Monday, December 8, 2014
BB: English Dried Fruit Cake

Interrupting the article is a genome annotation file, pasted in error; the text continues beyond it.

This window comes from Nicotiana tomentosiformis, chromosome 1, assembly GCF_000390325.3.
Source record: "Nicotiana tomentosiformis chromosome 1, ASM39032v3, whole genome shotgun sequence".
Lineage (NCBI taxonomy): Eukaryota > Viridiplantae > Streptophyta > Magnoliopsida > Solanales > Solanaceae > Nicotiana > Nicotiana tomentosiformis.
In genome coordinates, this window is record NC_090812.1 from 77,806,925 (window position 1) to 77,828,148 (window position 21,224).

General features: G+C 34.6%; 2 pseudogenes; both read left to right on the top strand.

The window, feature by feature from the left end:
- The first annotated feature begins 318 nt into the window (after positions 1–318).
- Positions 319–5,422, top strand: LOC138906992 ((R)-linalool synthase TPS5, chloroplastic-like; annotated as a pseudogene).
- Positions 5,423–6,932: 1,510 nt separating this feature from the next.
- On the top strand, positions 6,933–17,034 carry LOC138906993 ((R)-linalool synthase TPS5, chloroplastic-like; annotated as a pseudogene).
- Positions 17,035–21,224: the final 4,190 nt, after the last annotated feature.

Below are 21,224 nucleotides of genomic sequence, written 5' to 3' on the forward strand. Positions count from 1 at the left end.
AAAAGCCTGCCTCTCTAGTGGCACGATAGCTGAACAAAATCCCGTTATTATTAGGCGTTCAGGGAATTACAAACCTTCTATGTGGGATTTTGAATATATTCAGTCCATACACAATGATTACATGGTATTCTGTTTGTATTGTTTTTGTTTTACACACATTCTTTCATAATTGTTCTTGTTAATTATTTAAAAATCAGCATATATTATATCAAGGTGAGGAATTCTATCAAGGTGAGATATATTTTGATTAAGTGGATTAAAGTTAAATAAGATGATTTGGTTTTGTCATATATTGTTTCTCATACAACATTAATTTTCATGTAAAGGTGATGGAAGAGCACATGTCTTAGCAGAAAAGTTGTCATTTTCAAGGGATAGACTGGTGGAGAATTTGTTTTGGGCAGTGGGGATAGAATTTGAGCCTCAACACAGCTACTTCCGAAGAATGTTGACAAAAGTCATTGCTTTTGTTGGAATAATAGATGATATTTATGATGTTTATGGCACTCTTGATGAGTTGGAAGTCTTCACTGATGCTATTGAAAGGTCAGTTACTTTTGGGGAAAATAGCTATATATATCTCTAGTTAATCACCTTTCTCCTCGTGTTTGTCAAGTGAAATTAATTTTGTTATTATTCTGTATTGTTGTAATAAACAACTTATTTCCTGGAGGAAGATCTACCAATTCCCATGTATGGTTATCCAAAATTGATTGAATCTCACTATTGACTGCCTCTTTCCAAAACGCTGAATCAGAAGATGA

"Fruit Cake" is deceptive, to American ears--that phrase means the sticky dense cake with all the candied cherries. Call this a "nut cake with dried fruit" maybe. Or an apple cake, for the hefty component of fresh apples. Whatever you call it, it's easy and good. Maybe if I'd left my dried fruit in a little larger pieces it would have been more prominent, but the main impression in my version is moist pecan cake. This is a batter cake that doesn't need a mixer--the butter is melted to mix with the sugars, then the other wet ingredients are mixed in. The dry ingredients go in another bowl, and are tossed with the pre-soaked dried fruit and the pecans. My dried fruits were mostly pear and apricot, a few prunes and golden raisins to fill out the amount. Add wet to dry, fold it all together, and pour into a 13x9" pan--I used my insulated one so I didn't need to fuss with baking strips. I did use the optional dark rum, brushing it on the bottom of the cake after it came out of the pan, then all over the top after skewering the cake to aid the rum dispersion. It gave a nice bit of extra flavor, but I'd like to make this again with a few weeks of lead time, and baste the cake with rum periodically to get a more alcoholic version. I sent half of the cake off with sister-in-law for her pre-school training session Friday, and took the rest to my office where several people who remember the Heavenly Cake Bake-Through have been asking when cake-of-the-week will start appearing. I didn't get any comment from my office, and s-i-l reported that one person said it had too many nuts (is this possible? not in my world...), but otherwise it was well received. However, s-i-l herself apparently got a wad of orange peel that didn't mix in well, so she had an overwhelming orange 'hit' in her piece. I'll just have to watch for that if I make this again, as the grated peel had plenty of opportunity to disperse in the wet mixture early in the mixing process.